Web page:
The co-op, located in the Kensington neighborhood, is installing a combined heat and power (CHP) system that will simultaneously produce electricity and hot water, saving energy and money while providing power back-up in an emergency. ‘It’ll offer payback along with resilience,’ says the EN-POWER GROUP’s director of engineering, professional engineer Amalia Cuadra, who oversaw this project.

The building-owned machine will generate enough electricity to keep common areas, including hallways and elevators, running – even during a power outage. Meanwhile, excess heat created while producing the power will be siphoned off to heat domestic water for the entire building. The tandem processes will save about $63,000 in annual thermal and electricity fees, and provide the residence with its own back-up power source during any future emergency.

… At the time, the co-op board was trouble-shooting an aging and inefficient building power plant.

‘Oil threatened to eat us alive,’ recalls Forte. ‘It was completely unsustainable, accounting for almost one-third of our $3 million operating budget.’ Cuadra was brought in to help the replacement of a boiler and chiller with more efficient gas-fired units, immediately cutting fuel costs in half and substantially increasing efficiency. And then came the aha moment: the board discovered cogeneration.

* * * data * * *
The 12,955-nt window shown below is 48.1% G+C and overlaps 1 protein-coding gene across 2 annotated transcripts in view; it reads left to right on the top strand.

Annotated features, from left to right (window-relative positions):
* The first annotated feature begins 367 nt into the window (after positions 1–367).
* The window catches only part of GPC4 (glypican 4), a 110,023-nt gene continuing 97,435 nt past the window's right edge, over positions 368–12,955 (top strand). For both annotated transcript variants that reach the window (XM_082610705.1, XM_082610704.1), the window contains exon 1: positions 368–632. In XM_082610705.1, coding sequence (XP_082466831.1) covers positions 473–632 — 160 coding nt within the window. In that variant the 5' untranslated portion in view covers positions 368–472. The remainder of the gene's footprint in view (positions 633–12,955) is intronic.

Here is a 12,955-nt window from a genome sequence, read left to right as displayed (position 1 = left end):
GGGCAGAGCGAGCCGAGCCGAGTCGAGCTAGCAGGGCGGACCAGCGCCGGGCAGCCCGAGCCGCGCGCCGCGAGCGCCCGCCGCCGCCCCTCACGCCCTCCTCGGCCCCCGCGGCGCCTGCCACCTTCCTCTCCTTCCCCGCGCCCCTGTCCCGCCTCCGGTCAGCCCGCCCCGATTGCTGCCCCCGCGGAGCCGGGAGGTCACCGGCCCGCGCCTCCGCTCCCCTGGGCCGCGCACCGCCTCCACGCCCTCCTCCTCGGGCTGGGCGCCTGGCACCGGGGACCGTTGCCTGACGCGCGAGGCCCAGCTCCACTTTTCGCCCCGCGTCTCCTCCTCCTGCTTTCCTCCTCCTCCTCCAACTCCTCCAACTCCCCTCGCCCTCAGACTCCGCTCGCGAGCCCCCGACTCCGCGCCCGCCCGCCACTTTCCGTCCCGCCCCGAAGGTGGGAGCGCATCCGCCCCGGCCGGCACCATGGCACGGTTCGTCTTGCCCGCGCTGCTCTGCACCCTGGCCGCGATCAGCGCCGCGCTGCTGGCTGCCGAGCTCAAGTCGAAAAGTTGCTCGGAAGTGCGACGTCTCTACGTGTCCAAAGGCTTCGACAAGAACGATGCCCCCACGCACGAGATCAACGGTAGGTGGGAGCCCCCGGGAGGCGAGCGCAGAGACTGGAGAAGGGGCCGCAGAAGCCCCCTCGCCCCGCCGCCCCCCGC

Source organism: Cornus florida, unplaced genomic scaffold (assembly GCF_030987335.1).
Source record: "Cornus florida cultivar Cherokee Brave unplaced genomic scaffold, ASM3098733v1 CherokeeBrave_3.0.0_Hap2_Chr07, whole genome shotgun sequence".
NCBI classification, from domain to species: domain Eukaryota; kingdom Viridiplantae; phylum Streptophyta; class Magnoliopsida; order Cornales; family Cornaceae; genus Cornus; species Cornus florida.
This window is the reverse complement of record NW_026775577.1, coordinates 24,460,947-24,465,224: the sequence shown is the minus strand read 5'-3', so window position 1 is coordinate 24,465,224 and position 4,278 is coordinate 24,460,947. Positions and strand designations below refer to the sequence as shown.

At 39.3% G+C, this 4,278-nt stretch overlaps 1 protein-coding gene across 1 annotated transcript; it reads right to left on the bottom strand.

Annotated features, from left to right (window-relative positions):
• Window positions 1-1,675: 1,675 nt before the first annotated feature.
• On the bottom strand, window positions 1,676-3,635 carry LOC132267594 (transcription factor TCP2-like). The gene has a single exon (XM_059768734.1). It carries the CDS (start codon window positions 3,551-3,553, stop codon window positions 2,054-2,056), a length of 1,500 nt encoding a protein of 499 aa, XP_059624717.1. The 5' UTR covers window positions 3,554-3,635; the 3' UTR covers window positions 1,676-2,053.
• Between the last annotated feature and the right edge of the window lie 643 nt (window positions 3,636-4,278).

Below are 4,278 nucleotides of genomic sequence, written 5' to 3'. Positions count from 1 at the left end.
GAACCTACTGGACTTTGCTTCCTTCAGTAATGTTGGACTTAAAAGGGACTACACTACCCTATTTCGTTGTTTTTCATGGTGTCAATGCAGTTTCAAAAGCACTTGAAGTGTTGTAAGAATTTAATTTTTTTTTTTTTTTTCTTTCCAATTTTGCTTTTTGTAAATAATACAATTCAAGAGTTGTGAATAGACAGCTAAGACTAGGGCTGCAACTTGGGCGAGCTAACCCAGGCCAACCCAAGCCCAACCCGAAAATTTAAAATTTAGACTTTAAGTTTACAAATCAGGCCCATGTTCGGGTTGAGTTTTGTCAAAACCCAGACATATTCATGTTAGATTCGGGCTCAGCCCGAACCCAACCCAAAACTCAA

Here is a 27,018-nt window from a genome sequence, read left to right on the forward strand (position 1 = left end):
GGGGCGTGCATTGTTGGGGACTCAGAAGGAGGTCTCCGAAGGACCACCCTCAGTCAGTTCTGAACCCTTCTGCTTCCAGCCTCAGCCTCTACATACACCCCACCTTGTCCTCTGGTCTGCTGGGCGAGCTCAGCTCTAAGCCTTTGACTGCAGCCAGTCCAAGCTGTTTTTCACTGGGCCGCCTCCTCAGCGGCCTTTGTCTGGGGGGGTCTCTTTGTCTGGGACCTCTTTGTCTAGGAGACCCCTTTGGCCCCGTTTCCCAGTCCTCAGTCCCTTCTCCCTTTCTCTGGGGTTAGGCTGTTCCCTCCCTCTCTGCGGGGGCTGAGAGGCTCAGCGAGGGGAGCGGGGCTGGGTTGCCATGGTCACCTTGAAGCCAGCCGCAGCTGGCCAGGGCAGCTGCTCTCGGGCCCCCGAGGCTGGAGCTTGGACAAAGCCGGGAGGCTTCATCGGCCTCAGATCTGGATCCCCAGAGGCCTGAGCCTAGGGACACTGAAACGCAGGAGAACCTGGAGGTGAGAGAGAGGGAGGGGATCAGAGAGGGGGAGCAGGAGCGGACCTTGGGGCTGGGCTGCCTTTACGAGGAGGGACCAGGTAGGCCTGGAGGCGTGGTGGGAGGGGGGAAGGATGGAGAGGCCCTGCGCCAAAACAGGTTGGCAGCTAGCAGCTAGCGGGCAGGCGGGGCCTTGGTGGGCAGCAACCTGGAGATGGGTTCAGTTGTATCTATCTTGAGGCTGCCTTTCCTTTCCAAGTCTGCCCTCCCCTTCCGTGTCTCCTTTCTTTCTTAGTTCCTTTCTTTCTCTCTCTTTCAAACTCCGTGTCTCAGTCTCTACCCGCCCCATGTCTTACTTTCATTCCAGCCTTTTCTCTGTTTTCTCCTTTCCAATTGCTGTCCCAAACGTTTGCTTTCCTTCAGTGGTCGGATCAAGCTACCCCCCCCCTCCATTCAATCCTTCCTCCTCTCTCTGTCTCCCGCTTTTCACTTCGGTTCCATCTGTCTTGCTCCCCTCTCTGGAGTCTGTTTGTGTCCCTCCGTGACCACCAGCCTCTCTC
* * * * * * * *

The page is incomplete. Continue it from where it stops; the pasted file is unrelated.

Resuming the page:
… Luckily, Caton Towers is the perfect size – the economics of cogeneration work best in buildings with 150-plus units – and the building had room for a turbine, although a $35,000 alteration was necessary. ‘We needed it situated unobtrusively, which required removing an unused chiller,’ Cuadra explains.

She also had to locate a heat-venting radiator outside, far from apartment windows but close enough to keep energy transport costs down. In the end, distance won over cost. ‘Running the pipes farther out added to the expense,’ says Cuadra.

… The logistics stretched planning out for more than four years before everything came together this summer. Installation begins this month, with completion scheduled before the worst of winter weather descends. Perfect timing for peace of mind – and savings. ‘This,’ Forte says, ‘will be a great long-term idea.’

The board also hopes cogeneration will help the building meet carbon-emission limits that begin in 2024, especially if the board ventures even into deeper sustainability waters. ‘Initially, we didn’t think about generating power to apartments,’ says Monarch. ‘It seemed too ambitious. But we may pursue renewable energy via CHP or solar for residences in the future.’ ”


To read the full September 11, 2019 article in Habitat >>>> click here